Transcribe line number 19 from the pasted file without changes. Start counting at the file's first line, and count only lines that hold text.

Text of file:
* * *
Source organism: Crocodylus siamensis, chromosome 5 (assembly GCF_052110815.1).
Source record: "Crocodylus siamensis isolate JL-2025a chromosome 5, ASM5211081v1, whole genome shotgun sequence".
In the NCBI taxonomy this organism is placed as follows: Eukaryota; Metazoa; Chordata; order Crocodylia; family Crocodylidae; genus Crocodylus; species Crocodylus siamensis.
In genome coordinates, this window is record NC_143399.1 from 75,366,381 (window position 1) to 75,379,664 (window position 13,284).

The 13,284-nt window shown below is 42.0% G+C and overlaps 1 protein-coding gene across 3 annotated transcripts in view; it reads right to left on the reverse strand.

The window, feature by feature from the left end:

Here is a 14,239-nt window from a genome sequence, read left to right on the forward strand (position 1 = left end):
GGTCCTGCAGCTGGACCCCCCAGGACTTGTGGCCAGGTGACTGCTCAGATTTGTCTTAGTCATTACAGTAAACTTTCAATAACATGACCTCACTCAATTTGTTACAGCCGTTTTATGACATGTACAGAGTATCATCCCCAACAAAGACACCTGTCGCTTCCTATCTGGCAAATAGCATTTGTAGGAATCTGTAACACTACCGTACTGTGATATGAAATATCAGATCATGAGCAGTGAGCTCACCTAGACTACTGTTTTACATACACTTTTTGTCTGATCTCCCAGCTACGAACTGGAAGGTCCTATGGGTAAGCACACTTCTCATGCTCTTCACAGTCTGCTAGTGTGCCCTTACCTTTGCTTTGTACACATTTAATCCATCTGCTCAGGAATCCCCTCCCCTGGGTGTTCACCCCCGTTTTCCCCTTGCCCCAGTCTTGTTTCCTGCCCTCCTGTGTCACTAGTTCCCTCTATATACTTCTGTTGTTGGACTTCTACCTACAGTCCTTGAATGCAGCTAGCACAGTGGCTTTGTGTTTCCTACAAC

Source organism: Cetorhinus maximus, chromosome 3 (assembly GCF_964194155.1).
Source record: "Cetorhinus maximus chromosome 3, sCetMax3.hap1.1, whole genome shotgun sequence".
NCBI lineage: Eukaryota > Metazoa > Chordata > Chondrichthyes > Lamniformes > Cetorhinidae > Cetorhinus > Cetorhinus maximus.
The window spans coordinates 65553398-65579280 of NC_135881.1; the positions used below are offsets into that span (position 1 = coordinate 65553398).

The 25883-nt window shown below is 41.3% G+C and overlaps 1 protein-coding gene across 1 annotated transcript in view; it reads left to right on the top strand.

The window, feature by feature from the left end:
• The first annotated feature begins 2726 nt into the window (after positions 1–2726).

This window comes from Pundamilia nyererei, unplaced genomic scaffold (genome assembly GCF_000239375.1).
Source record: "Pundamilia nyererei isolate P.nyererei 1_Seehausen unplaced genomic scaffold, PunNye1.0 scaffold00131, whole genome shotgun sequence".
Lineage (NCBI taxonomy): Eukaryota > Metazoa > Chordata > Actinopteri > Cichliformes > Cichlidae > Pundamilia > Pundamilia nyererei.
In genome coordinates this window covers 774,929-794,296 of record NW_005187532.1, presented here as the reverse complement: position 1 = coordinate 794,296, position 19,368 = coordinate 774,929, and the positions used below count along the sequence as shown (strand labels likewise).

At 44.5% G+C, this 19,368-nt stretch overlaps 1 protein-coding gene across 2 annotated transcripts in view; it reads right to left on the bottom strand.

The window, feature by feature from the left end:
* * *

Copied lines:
In genome coordinates this window covers 774,929-794,296 of record NW_005187532.1, presented here as the reverse complement: position 1 = coordinate 794,296, position 19,368 = coordinate 774,929, and the positions used below count along the sequence as shown (strand labels likewise).